Numerous researchers have adopted the five-factor model (FFM) to identify personality profiles. However, to date, no consensus has been reached on the number and characteristics of personality profiles. This review comprehensively summarizes person-centered research on personality profiles based on the FFM. Based on our review of 34 empirical studies that included 36 independent samples, we found that there were four possible personality profile solutions and that the three-profile and four-profile solutions were more predominant. In addition, we observed that the personality profiles identified in most studies differed both in level and shape, but especially in level. Neuroticism was more useful than the other four traits in the FFM for grouping individuals into different profiles, whereas openness to experience was less useful for this purpose. Furthermore, the number of FFM items and long-term orientation, a cultural value, was negatively correlated with the number of personality profiles. Taken together, our findings contribute to the personality literature by synthesizing the person-centered approach to investigating the number and makeup of personality profiles.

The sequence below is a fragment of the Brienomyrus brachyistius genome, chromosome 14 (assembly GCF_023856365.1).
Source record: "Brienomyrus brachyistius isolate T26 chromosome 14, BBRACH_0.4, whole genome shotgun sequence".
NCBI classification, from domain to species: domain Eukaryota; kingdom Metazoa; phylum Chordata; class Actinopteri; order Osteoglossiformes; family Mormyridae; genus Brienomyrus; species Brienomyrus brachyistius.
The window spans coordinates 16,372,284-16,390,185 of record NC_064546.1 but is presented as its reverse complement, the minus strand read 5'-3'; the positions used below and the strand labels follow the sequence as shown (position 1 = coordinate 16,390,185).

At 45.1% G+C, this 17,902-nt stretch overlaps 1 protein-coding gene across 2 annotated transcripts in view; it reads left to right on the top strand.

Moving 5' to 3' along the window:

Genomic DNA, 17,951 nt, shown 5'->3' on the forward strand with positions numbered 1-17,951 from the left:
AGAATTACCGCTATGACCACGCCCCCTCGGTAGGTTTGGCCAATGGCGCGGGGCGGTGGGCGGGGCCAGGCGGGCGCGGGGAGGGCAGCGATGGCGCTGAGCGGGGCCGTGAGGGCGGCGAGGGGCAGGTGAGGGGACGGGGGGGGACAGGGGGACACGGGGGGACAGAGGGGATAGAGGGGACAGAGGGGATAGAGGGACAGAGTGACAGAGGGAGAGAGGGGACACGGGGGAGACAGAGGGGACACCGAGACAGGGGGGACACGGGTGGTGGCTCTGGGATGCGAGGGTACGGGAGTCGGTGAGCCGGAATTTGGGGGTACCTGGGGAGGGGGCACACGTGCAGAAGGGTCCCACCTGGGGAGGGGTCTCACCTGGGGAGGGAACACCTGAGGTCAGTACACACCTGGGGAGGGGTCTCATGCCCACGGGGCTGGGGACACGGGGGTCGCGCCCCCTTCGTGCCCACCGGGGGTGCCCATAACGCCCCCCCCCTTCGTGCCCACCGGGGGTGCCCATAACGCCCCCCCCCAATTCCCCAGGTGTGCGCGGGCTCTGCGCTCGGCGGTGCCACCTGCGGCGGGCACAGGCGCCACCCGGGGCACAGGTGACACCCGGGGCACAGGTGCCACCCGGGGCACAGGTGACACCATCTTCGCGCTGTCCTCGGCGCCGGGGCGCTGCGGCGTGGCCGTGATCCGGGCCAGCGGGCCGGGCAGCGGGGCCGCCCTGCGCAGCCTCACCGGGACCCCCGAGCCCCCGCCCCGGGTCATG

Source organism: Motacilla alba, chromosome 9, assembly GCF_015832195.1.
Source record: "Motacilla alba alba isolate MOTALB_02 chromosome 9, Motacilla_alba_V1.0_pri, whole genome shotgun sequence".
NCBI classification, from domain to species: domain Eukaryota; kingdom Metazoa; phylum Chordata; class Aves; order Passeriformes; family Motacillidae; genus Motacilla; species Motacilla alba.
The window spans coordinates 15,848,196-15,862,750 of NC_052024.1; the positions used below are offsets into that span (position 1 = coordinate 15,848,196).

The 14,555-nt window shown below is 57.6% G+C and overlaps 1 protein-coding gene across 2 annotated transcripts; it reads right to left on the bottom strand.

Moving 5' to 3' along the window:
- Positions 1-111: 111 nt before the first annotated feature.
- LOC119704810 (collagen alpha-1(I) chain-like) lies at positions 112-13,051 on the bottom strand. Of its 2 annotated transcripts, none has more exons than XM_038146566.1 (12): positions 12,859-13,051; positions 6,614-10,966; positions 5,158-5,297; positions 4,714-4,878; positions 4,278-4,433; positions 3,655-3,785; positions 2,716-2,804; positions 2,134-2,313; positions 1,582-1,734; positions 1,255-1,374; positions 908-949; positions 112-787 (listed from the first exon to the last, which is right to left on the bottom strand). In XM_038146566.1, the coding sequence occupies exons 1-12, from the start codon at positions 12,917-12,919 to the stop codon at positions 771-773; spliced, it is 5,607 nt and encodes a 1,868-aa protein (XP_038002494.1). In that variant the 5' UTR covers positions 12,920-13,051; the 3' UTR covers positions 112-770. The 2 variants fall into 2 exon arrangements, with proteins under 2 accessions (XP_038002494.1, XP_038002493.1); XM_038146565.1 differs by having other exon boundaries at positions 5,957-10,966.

All Science Journal Classification (ASJC) codes
- Five-factor model (FFM)
- National culture values
- Person-centered approach